After starting out as a neo-surrealist American poet in the 1970s, Thomas Lux ‘drifted away from surrealism and the arbitrariness of all that. I got more interested in subjects, identifiable subjects other than my own angst or ennui.’ The later Lux writes more directly in response to more familiar but no less strange human experience, creating a body of work that is at once simple and complex, wildly imaginative and totally relevant. He uses humour or satire ‘to help combat the darkness – to make the reader laugh – and then steal that laugh, right out of the throat.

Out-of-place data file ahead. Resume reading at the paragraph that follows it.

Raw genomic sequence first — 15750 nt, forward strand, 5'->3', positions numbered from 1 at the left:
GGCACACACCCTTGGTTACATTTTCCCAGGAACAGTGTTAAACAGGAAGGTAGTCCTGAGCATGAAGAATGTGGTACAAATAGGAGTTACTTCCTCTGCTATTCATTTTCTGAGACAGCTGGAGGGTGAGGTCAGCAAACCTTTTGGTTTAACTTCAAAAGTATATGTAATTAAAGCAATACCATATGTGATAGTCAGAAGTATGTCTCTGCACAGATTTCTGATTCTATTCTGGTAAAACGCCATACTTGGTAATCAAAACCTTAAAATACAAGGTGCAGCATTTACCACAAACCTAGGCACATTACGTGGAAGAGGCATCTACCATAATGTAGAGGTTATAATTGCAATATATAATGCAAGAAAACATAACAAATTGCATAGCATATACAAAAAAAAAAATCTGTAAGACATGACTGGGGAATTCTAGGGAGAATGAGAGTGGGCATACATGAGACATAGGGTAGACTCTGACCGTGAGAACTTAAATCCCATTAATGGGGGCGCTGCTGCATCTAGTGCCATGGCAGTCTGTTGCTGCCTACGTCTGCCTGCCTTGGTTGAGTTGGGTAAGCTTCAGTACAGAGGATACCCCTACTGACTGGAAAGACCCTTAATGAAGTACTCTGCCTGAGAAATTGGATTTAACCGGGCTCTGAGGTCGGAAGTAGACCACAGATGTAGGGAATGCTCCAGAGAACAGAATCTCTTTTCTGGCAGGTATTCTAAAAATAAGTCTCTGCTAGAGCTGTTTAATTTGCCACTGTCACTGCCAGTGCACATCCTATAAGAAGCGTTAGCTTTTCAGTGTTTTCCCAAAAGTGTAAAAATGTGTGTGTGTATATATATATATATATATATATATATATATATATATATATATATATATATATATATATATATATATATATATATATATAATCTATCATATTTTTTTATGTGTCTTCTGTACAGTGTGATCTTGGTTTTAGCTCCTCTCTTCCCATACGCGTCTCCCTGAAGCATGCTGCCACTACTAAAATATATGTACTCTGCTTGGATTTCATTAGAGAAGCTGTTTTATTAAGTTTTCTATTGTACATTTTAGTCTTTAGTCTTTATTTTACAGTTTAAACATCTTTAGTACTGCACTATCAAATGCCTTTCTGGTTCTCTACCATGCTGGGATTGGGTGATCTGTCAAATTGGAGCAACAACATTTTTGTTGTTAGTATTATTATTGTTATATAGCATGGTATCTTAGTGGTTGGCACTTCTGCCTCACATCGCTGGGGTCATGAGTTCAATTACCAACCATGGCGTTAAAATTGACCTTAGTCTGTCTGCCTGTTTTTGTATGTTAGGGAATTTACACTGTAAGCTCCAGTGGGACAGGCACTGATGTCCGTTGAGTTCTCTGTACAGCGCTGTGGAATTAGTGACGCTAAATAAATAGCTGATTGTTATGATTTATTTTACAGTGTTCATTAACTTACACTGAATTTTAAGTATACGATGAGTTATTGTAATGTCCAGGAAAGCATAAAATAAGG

Because I think life is like that, tragedy right alongside humour.’ Each of Lux’s multi-faceted poems is self-contained, whether it is musing or ranting, lamenting or lambasting, first person personal or first person universal. ‘Usually, the speaker of my poems is a little agitated,’ says Lux, ‘a little smart-ass, a little angry, satirical, despairing. Or, sometimes he’s goofy, somewhat elegiac, full of praise and gratitude.’